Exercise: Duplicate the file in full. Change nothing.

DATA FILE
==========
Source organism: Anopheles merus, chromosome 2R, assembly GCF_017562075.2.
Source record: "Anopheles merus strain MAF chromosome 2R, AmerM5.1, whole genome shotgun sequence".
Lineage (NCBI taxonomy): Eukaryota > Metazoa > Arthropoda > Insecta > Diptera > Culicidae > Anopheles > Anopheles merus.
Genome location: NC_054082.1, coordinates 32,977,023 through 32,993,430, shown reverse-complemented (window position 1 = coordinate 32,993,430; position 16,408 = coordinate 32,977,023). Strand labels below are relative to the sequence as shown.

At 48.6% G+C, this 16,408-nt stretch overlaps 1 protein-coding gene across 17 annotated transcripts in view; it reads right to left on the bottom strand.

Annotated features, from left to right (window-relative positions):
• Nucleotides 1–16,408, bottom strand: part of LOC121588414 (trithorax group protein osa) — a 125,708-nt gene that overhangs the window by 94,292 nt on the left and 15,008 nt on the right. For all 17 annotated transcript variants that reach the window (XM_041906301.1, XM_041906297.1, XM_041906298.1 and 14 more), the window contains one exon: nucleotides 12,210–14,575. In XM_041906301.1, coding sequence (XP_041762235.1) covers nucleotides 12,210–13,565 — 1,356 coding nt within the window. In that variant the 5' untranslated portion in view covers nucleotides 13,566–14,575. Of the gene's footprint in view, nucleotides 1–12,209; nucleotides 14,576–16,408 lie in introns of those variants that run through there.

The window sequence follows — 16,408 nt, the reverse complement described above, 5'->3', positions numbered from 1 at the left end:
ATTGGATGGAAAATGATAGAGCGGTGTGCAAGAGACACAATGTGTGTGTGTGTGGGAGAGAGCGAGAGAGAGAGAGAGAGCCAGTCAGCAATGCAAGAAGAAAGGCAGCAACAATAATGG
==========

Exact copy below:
Source organism: Anopheles merus, chromosome 2R, assembly GCF_017562075.2.
Source record: "Anopheles merus strain MAF chromosome 2R, AmerM5.1, whole genome shotgun sequence".
Lineage (NCBI taxonomy): Eukaryota > Metazoa > Arthropoda > Insecta > Diptera > Culicidae > Anopheles > Anopheles merus.
Genome location: NC_054082.1, coordinates 32,977,023 through 32,993,430, shown reverse-complemented (window position 1 = coordinate 32,993,430; position 16,408 = coordinate 32,977,023). Strand labels below are relative to the sequence as shown.

At 48.6% G+C, this 16,408-nt stretch overlaps 1 protein-coding gene across 17 annotated transcripts in view; it reads right to left on the bottom strand.

Annotated features, from left to right (window-relative positions):
• Nucleotides 1–16,408, bottom strand: part of LOC121588414 (trithorax group protein osa) — a 125,708-nt gene that overhangs the window by 94,292 nt on the left and 15,008 nt on the right. For all 17 annotated transcript variants that reach the window (XM_041906301.1, XM_041906297.1, XM_041906298.1 and 14 more), the window contains one exon: nucleotides 12,210–14,575. In XM_041906301.1, coding sequence (XP_041762235.1) covers nucleotides 12,210–13,565 — 1,356 coding nt within the window. In that variant the 5' untranslated portion in view covers nucleotides 13,566–14,575. Of the gene's footprint in view, nucleotides 1–12,209; nucleotides 14,576–16,408 lie in introns of those variants that run through there.

The window sequence follows — 16,408 nt, the reverse complement described above, 5'->3', positions numbered from 1 at the left end:
ATTGGATGGAAAATGATAGAGCGGTGTGCAAGAGACACAATGTGTGTGTGTGTGGGAGAGAGCGAGAGAGAGAGAGAGAGCCAGTCAGCAATGCAAGAAGAAAGGCAGCAACAATAATGG